Study: Amateur Golfers Hit It Shorter Than You Thought

You have three distances that you hit your driver: the first is what you tell your friends; the second is how far you think you hit it, and the third is how far you actually hit it. Hate to break it to you, but according to a study by Game Golf Live, your little white ball isn’t launching as far as you think.

 

According to the chart below, which compiled distances from amateur golfers of all handicaps using Game Golf Live’s shot-tracking technology, the average driving distance of a 4-handicapper or better is 250 yards. Go down the line and you’ll see that the distances become dramatically shorter with every five strokes added to your HCP.

 

Credit: Golf Digest, MyGolfSpy.com

 

Kind of a gut punch, right? Fear not, for a life of middling tee balls is not your pre-determined fate. There is a solution – learn how to draw the ball.

 

The most common hindrance holding the amateur golfer back from improving their game is a slice – which can come from a few reasons. Off-centered ball striking, a weak or overly strong grip, but all too often, it is the result of your swing path coming over the top. Meaning that when your club is in its downswing, your swingpath comes from out to in, producing the dreaded banana ball that keeps you up at night.

 

MyGolfSpy has an excellent article (bulletpoints, stats, infographics – the whole enchilada) that goes into depth about why draws will naturally go further than fades. In their test group, the same golfers averaged nearly 25 more yards when hitting a draw compared to a fade. If you have a TL;DR-type attention span, let me give you the bottom line: even in near-identical conditions, when a ball is struck with a draw-biased swingpath, as opposed to a fade-biased swingpath, it produces a lower spin rate and a higher ball speed, giving your ball those precious extra yards in the roll out after it lands.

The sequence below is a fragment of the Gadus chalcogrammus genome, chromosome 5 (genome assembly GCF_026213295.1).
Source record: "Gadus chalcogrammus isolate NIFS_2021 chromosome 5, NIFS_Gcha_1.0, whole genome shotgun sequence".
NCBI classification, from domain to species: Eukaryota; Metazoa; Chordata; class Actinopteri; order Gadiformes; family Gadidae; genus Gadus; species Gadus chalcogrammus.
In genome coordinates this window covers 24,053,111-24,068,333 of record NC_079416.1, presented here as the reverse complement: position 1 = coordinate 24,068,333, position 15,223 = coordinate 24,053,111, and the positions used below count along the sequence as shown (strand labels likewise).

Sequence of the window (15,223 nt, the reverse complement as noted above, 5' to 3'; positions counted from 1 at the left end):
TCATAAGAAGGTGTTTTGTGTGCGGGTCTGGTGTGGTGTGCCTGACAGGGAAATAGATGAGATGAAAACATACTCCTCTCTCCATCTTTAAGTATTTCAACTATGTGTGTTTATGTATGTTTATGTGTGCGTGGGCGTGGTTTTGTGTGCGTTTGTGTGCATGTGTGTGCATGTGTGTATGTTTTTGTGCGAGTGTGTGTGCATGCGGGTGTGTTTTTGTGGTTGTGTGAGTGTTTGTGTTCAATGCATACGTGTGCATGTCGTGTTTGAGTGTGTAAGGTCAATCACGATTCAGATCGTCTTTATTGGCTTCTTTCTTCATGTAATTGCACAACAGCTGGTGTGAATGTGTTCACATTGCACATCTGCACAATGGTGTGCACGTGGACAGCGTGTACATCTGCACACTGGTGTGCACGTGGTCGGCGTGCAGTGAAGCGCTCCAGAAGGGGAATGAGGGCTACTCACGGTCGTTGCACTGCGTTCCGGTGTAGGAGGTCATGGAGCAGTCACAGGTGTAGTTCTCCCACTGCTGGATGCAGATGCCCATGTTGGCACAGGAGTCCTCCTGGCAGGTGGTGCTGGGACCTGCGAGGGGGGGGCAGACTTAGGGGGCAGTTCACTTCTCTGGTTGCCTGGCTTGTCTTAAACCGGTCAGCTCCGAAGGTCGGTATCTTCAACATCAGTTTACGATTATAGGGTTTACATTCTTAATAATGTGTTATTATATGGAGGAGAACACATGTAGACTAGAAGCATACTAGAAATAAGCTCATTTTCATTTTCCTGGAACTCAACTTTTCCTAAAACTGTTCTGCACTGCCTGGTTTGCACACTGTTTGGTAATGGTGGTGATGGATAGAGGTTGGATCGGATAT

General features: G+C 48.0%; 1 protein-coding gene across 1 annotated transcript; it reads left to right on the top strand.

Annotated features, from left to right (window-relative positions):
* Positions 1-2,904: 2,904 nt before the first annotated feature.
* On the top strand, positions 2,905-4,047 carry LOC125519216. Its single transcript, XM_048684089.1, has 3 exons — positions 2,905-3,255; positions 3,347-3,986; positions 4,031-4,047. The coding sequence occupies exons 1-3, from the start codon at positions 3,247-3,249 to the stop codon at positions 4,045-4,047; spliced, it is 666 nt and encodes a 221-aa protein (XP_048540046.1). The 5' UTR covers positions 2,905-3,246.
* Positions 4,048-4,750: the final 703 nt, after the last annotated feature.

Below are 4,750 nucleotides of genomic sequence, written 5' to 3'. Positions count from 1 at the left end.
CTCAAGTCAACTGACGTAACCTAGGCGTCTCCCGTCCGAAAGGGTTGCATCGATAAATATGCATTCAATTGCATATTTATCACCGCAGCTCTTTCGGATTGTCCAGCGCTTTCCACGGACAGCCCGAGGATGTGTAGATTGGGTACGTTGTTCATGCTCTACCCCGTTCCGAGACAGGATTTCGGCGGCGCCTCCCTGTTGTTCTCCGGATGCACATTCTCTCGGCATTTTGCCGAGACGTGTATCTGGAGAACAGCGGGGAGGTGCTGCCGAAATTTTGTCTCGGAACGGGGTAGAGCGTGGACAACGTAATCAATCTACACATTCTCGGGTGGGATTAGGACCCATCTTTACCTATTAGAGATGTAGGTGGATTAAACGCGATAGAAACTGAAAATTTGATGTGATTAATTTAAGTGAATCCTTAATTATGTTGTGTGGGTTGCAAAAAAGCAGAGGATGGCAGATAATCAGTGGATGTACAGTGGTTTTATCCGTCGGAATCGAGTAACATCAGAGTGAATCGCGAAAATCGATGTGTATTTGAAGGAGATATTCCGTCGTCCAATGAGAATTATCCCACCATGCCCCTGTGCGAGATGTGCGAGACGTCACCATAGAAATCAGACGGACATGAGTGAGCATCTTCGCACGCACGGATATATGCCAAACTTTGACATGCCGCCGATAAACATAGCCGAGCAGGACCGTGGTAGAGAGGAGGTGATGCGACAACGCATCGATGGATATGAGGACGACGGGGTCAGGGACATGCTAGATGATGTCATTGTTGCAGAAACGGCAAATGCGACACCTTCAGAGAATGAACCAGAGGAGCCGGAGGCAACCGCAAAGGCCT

So what’s the fix? Science says you need to learn how to draw the ball. The Golf Slot Machine is the simplest, most effective way to get that done. Don’t hang any tennis ball necklaces around your neck, wear this goofy shirt in public, or spend your life savings on a Trackman. (Repeat after me: “I. Do. Not. Need. A Trackman.”)

 

Keep the Golf Slot Machine in your bag, bust it out before a round, and reinforce that in-to-out swing path that will put your ball on a more consistent – and longer – trajectory. For a breakdown on how to use the training aid, check out this how-to by PGA Master Instructor Stephen Aumock.

 

 

H/T to GolfDigest, MyGolfSpy

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